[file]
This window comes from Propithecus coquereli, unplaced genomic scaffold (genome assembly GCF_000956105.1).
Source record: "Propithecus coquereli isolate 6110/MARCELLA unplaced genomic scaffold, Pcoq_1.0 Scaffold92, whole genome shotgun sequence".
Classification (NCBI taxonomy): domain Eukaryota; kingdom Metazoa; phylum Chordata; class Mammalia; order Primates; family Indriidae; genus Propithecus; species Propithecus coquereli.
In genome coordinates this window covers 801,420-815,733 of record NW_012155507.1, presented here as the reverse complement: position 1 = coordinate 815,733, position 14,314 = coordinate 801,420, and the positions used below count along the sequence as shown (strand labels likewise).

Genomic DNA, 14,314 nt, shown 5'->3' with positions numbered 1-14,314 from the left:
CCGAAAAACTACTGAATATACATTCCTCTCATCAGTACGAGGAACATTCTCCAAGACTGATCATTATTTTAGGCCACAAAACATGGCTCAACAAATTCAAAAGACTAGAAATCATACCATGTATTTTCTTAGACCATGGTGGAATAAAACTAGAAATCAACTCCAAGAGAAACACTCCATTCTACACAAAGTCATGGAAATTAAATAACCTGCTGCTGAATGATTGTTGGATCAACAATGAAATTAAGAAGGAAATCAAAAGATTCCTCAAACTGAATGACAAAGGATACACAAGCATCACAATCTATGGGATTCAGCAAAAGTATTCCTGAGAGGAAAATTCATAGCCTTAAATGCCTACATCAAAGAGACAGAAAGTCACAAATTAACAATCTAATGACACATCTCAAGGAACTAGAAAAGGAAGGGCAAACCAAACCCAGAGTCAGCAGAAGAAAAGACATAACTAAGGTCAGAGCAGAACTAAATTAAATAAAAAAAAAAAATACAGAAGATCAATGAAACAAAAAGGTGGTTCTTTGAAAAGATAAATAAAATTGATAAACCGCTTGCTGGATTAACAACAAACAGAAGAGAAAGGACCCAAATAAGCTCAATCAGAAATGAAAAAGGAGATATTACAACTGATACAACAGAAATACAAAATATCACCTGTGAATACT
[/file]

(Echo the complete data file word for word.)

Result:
This window comes from Propithecus coquereli, unplaced genomic scaffold (genome assembly GCF_000956105.1).
Source record: "Propithecus coquereli isolate 6110/MARCELLA unplaced genomic scaffold, Pcoq_1.0 Scaffold92, whole genome shotgun sequence".
Classification (NCBI taxonomy): domain Eukaryota; kingdom Metazoa; phylum Chordata; class Mammalia; order Primates; family Indriidae; genus Propithecus; species Propithecus coquereli.
In genome coordinates this window covers 801,420-815,733 of record NW_012155507.1, presented here as the reverse complement: position 1 = coordinate 815,733, position 14,314 = coordinate 801,420, and the positions used below count along the sequence as shown (strand labels likewise).

Genomic DNA, 14,314 nt, shown 5'->3' with positions numbered 1-14,314 from the left:
CCGAAAAACTACTGAATATACATTCCTCTCATCAGTACGAGGAACATTCTCCAAGACTGATCATTATTTTAGGCCACAAAACATGGCTCAACAAATTCAAAAGACTAGAAATCATACCATGTATTTTCTTAGACCATGGTGGAATAAAACTAGAAATCAACTCCAAGAGAAACACTCCATTCTACACAAAGTCATGGAAATTAAATAACCTGCTGCTGAATGATTGTTGGATCAACAATGAAATTAAGAAGGAAATCAAAAGATTCCTCAAACTGAATGACAAAGGATACACAAGCATCACAATCTATGGGATTCAGCAAAAGTATTCCTGAGAGGAAAATTCATAGCCTTAAATGCCTACATCAAAGAGACAGAAAGTCACAAATTAACAATCTAATGACACATCTCAAGGAACTAGAAAAGGAAGGGCAAACCAAACCCAGAGTCAGCAGAAGAAAAGACATAACTAAGGTCAGAGCAGAACTAAATTAAATAAAAAAAAAAAATACAGAAGATCAATGAAACAAAAAGGTGGTTCTTTGAAAAGATAAATAAAATTGATAAACCGCTTGCTGGATTAACAACAAACAGAAGAGAAAGGACCCAAATAAGCTCAATCAGAAATGAAAAAGGAGATATTACAACTGATACAACAGAAATACAAAATATCACCTGTGAATACT